Last year I tackled Hebden for the first time. It almost broke me. It was completely out of my comfort zone and to be honest it put me off endurance events for a while. I busied myself for the rest of the year undertaking a run streak and focusing on my speed, and really improved my PBs. It was only recently I decided to go back to marathons and I signed up to the Manchester Marathon with an ambitious goal of getting as close to Good For Age as I could, so I booked in some monthly trail races to help strengthen me up, and to complement the speed work and long road runs I’m doing. Hebden seemed a natural choice. 

Once again this year we had a great crowd from our club Witham Runners tacking it. It’s a 22 mile race in the Pennine Hills run by the LDWA, and there’s a 15 mile short loop. I wrote 15 miles into my marathon training plan that weekend but signed up to the 22, just in case. 

Following last year’s ice, I had been watching the weather carefully but it remained mild and wet, pretty nice trail running conditions actually. 


I had arranged to run the route with Claire, who I’d met on the course the previous year, and Jason who was tackling his first ever event of this kind (and longest distance) so I was happy that the day would be at a nice relaxed pace with good company. 

We arrived at Mythlmroyd church hall around 7:20am on a dark, cold Saturday morning to a teeming throng of Lycra clad athletes munching on toast and drinking tea. I love the atmosphere at these small events (field was around 400 runners and walkers) and I said hello to a few faces I recognised from Twitter, and found the rest of our club runners. At 7:55am everyone filed out of the door, around the corner to beneath the railway arches, and at 8am prompt we were off!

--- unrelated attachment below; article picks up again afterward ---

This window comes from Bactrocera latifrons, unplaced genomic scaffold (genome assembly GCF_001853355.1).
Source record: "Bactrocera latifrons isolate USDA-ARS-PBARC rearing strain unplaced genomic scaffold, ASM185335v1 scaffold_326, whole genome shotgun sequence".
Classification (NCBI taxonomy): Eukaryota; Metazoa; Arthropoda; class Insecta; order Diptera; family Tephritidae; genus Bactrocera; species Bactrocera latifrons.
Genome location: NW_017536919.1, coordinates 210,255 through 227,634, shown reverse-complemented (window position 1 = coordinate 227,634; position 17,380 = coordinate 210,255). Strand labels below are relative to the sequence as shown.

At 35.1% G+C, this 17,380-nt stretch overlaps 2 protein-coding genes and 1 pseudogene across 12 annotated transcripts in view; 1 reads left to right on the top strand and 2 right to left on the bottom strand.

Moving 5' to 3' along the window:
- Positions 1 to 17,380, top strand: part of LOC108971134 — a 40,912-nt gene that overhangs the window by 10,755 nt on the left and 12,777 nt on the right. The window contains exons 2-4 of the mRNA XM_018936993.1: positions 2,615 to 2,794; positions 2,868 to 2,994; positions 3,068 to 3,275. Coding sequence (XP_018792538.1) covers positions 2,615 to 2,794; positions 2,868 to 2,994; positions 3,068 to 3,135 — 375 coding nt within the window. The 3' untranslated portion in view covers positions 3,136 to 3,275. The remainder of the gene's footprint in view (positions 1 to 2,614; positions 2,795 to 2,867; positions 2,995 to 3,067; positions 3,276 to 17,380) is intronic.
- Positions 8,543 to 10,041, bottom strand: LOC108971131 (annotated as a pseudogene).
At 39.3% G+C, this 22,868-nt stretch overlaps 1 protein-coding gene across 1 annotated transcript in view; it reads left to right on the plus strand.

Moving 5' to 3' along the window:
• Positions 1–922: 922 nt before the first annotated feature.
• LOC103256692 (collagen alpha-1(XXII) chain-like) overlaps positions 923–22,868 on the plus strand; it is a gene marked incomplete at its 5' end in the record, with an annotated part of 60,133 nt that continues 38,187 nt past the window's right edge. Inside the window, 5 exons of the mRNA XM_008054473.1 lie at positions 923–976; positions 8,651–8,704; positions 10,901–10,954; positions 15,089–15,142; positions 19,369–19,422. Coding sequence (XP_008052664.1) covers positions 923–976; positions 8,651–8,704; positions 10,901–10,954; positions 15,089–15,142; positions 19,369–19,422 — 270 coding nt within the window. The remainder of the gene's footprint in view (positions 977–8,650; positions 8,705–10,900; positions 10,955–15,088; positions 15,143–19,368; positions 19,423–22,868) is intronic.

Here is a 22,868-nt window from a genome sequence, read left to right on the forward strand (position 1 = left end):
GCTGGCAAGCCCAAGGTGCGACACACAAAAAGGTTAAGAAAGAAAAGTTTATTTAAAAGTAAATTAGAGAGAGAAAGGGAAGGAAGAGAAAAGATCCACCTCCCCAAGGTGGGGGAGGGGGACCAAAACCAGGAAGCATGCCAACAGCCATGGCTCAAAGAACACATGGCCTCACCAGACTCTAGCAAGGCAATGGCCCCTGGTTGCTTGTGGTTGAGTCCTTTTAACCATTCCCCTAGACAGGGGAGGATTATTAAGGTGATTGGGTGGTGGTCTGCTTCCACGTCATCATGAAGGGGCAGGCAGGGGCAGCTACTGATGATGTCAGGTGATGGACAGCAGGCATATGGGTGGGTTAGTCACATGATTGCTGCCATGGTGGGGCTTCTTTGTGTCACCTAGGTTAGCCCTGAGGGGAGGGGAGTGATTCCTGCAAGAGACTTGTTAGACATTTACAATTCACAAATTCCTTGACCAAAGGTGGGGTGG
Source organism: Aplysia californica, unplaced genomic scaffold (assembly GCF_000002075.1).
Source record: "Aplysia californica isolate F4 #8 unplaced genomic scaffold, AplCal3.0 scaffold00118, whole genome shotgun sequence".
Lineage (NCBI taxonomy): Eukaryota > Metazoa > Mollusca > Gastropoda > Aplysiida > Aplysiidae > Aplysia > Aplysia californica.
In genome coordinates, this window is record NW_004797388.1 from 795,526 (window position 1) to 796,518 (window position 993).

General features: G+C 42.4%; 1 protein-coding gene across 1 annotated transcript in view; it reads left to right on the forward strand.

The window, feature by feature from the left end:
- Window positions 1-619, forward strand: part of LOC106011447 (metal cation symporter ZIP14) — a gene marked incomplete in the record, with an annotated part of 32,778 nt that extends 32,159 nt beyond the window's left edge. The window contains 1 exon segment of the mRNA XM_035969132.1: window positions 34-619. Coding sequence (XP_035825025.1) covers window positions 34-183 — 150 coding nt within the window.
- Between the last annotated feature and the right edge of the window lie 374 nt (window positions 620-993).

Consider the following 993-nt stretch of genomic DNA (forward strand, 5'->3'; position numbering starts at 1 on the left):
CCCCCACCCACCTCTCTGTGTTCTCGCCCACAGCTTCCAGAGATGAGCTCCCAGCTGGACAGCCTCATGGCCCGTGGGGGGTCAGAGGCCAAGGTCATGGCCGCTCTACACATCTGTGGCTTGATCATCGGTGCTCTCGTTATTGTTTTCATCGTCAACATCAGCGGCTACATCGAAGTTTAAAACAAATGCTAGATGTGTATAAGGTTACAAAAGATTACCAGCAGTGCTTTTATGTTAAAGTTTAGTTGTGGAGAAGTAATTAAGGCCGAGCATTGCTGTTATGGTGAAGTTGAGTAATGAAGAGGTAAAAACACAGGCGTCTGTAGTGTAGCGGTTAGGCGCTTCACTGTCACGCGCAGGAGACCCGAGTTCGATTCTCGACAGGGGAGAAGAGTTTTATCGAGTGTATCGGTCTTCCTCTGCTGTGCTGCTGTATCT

I set off at a very, very steady, conversational pace. Today for me was all about training – time on feet and some great hills to build strength. We had approximately a flat mile out along the canal – where my watch refused to pick up GPS signal – before we crossed a road and began our first climb. I planned to walk up the hills and run the flats and downhills. I don’t think I could have run the hills had I tried though – even this first short one was remarkably steep. As it levelled off, we crossed through a gate and were rewarded with the most beautiful view over the misty valley we had just started in. 

I ran past the spot where I had fallen in the ice the previous year, and took the correct path through a gate we had missed in 2016 resulting in extra, needless miles. I mentally congratulated myself at exorcising those ghosts. Onwards to checkpoint 1 for juice, cake and jelly babies. 

We didn’t stop for long, and soon headed off again. I’ve forgotten the route even now, but I just remember plenty of fields and hills and views and mud! Lot of stiles to climb too.